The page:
Jim Culloty has not totally ruled out running Lord Windermere again this season following his dramatic victory in the Cheltenham Gold Cup.
The County Cork trainer will look at races like the Punchestown Gold Cup on 30 April, though he is still inclined to give the eight-year-old a summer break.
Culloty, speaking at Lord Windermere's homecoming parade at his stables in Mallow, said: "My gut instinct is to leave him off and get him ready for Cheltenham next year.
"But having said all that, we'll discuss it with the owner and he'll probably get a few entries at Punchestown and suchlike.
"He might just go straight out into the field, though."
"I went back, sat down and watched the replay [of the Gold Cup]" - Jim Culloty, on his return from Cheltenham
Lord Windermere's surprise triumph at odds of 20-1 on Friday meant Culloty joined an elite band who have ridden and trained winners of the blue riband of steeplechasing; he was on board the mighty Best Mate for a hat-trick of victories between 2002-04.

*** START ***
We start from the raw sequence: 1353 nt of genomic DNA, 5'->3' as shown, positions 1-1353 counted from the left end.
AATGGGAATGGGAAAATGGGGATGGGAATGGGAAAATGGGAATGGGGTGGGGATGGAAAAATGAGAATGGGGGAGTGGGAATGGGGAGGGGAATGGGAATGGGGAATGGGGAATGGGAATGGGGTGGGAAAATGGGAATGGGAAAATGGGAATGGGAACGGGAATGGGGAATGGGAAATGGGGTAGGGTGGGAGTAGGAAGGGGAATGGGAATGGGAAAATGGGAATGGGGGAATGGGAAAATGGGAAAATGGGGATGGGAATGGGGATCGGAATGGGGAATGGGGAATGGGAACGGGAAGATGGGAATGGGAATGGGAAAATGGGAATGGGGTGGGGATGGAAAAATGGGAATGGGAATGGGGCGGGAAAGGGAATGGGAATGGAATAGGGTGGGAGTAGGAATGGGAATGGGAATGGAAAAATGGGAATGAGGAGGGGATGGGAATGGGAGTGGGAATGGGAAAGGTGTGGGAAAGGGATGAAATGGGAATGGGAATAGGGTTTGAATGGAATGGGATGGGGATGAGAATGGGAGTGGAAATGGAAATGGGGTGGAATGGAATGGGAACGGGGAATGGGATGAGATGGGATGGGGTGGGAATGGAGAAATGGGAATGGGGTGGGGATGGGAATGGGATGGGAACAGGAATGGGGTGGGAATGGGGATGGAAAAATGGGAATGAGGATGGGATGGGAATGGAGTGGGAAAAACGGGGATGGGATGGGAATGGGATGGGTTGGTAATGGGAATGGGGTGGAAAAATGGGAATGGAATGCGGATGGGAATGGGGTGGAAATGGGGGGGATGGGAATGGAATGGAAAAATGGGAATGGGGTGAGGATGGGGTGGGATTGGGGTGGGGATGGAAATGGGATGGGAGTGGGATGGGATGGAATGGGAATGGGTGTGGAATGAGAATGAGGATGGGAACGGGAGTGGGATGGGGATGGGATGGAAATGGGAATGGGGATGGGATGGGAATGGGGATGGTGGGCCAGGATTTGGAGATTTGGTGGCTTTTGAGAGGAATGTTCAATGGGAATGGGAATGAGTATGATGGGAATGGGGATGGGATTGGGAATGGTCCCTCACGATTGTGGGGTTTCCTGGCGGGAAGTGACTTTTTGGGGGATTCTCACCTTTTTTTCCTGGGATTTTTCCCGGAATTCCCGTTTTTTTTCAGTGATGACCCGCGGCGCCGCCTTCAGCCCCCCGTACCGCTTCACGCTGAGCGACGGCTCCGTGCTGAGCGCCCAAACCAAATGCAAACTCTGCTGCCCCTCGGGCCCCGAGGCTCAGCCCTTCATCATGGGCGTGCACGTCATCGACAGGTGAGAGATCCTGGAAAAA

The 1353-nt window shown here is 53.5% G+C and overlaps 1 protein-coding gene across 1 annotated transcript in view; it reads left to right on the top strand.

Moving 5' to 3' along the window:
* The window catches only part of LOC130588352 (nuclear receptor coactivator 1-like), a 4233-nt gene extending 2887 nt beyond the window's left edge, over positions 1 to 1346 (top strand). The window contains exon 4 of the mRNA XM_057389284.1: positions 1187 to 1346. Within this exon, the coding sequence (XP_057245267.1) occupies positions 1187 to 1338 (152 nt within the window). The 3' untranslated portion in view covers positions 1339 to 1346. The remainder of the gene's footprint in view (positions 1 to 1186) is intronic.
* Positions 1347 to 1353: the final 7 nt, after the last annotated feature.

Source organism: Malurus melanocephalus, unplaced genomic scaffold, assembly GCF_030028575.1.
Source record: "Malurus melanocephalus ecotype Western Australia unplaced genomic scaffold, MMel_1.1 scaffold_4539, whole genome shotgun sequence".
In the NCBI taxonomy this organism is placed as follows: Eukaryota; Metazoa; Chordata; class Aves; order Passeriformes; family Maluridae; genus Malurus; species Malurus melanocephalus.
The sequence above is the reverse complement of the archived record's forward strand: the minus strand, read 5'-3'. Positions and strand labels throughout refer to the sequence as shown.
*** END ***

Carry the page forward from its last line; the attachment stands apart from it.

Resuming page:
"It's hard to differentiate between training one and riding one [Best Mate], but they're both fantastic," he said. "As a trainer you get loads of time to think about it, but as a jockey you only have five minutes not to mess it up."
Culloty sent just two horses to Cheltenham, and his other runner, Spring Heeled, set up an incredible week by winning the Kim Muir on Thursday.
"He's already achieved great things as he's won at Cheltenham,” Culloty said of Spring Heeled. "He's a younger horse but hopefully he might develop into a Gold Cup horse at some stage.
"Spring Heeled will almost definitely go to Fairyhouse or Punchestown.
"He'll be entered all over the place and we'll see where he gets his ground."
Culloty said he did not get back to his base until late on Saturday evening.
"We got home on Saturday at 9pm, had something to eat and a glass of wine before we went to bed," he said. "We didn't even get down to go down the village. We had a couple of drinks, and then I went back, sat down and watched the replay."